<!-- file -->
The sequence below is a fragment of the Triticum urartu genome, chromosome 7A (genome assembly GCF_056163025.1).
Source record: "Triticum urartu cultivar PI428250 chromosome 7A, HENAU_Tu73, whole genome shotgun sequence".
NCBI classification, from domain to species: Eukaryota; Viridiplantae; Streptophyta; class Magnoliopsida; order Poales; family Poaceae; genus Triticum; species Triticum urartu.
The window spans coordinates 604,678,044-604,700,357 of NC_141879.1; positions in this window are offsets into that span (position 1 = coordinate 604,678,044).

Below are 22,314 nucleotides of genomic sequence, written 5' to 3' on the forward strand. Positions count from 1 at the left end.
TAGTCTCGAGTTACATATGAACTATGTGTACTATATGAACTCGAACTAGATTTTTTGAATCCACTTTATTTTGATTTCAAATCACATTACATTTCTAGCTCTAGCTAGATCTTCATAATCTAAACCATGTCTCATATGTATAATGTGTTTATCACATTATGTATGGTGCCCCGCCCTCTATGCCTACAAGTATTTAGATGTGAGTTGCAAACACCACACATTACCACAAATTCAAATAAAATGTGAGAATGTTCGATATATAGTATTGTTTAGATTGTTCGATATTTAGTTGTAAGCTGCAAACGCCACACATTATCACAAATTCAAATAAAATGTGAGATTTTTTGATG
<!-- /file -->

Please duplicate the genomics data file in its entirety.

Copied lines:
The sequence below is a fragment of the Triticum urartu genome, chromosome 7A (genome assembly GCF_056163025.1).
Source record: "Triticum urartu cultivar PI428250 chromosome 7A, HENAU_Tu73, whole genome shotgun sequence".
NCBI classification, from domain to species: Eukaryota; Viridiplantae; Streptophyta; class Magnoliopsida; order Poales; family Poaceae; genus Triticum; species Triticum urartu.
The window spans coordinates 604,678,044-604,700,357 of NC_141879.1; positions in this window are offsets into that span (position 1 = coordinate 604,678,044).

Below are 22,314 nucleotides of genomic sequence, written 5' to 3' on the forward strand. Positions count from 1 at the left end.
TAGTCTCGAGTTACATATGAACTATGTGTACTATATGAACTCGAACTAGATTTTTTGAATCCACTTTATTTTGATTTCAAATCACATTACATTTCTAGCTCTAGCTAGATCTTCATAATCTAAACCATGTCTCATATGTATAATGTGTTTATCACATTATGTATGGTGCCCCGCCCTCTATGCCTACAAGTATTTAGATGTGAGTTGCAAACACCACACATTACCACAAATTCAAATAAAATGTGAGAATGTTCGATATATAGTATTGTTTAGATTGTTCGATATTTAGTTGTAAGCTGCAAACGCCACACATTATCACAAATTCAAATAAAATGTGAGATTTTTTGATG